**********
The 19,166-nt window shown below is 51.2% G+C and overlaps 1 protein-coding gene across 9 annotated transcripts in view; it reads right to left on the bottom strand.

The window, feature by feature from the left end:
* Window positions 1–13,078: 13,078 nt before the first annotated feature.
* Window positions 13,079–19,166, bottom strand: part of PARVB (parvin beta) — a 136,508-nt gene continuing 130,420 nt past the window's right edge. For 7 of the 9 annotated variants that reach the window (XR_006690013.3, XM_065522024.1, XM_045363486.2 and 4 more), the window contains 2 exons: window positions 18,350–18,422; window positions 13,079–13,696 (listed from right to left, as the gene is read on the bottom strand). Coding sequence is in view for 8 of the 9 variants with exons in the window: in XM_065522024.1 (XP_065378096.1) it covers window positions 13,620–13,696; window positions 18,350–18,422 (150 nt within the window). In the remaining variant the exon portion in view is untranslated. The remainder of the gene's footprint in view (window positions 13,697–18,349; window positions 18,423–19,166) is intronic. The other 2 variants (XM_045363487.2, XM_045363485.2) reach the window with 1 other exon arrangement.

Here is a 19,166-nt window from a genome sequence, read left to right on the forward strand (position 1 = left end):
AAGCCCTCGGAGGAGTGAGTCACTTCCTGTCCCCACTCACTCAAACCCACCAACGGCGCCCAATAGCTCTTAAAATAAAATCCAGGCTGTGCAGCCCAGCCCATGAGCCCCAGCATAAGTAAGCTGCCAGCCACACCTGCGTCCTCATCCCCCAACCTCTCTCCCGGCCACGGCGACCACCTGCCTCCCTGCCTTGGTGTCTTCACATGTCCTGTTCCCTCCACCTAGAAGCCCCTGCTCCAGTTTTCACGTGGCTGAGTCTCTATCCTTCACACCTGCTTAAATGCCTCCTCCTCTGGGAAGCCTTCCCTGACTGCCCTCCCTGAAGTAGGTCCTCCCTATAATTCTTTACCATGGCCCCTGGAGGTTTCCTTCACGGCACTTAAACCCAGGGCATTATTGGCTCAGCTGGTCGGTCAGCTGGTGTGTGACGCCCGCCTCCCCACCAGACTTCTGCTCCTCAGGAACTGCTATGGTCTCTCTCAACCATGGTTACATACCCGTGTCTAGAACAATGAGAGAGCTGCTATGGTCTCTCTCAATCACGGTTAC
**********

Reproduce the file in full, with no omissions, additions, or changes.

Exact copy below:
The 19,166-nt window shown below is 51.2% G+C and overlaps 1 protein-coding gene across 9 annotated transcripts in view; it reads right to left on the bottom strand.

The window, feature by feature from the left end:
* Window positions 1–13,078: 13,078 nt before the first annotated feature.
* Window positions 13,079–19,166, bottom strand: part of PARVB (parvin beta) — a 136,508-nt gene continuing 130,420 nt past the window's right edge. For 7 of the 9 annotated variants that reach the window (XR_006690013.3, XM_065522024.1, XM_045363486.2 and 4 more), the window contains 2 exons: window positions 18,350–18,422; window positions 13,079–13,696 (listed from right to left, as the gene is read on the bottom strand). Coding sequence is in view for 8 of the 9 variants with exons in the window: in XM_065522024.1 (XP_065378096.1) it covers window positions 13,620–13,696; window positions 18,350–18,422 (150 nt within the window). In the remaining variant the exon portion in view is untranslated. The remainder of the gene's footprint in view (window positions 13,697–18,349; window positions 18,423–19,166) is intronic. The other 2 variants (XM_045363487.2, XM_045363485.2) reach the window with 1 other exon arrangement.

Here is a 19,166-nt window from a genome sequence, read left to right on the forward strand (position 1 = left end):
AAGCCCTCGGAGGAGTGAGTCACTTCCTGTCCCCACTCACTCAAACCCACCAACGGCGCCCAATAGCTCTTAAAATAAAATCCAGGCTGTGCAGCCCAGCCCATGAGCCCCAGCATAAGTAAGCTGCCAGCCACACCTGCGTCCTCATCCCCCAACCTCTCTCCCGGCCACGGCGACCACCTGCCTCCCTGCCTTGGTGTCTTCACATGTCCTGTTCCCTCCACCTAGAAGCCCCTGCTCCAGTTTTCACGTGGCTGAGTCTCTATCCTTCACACCTGCTTAAATGCCTCCTCCTCTGGGAAGCCTTCCCTGACTGCCCTCCCTGAAGTAGGTCCTCCCTATAATTCTTTACCATGGCCCCTGGAGGTTTCCTTCACGGCACTTAAACCCAGGGCATTATTGGCTCAGCTGGTCGGTCAGCTGGTGTGTGACGCCCGCCTCCCCACCAGACTTCTGCTCCTCAGGAACTGCTATGGTCTCTCTCAACCATGGTTACATACCCGTGTCTAGAACAATGAGAGAGCTGCTATGGTCTCTCTCAATCACGGTTAC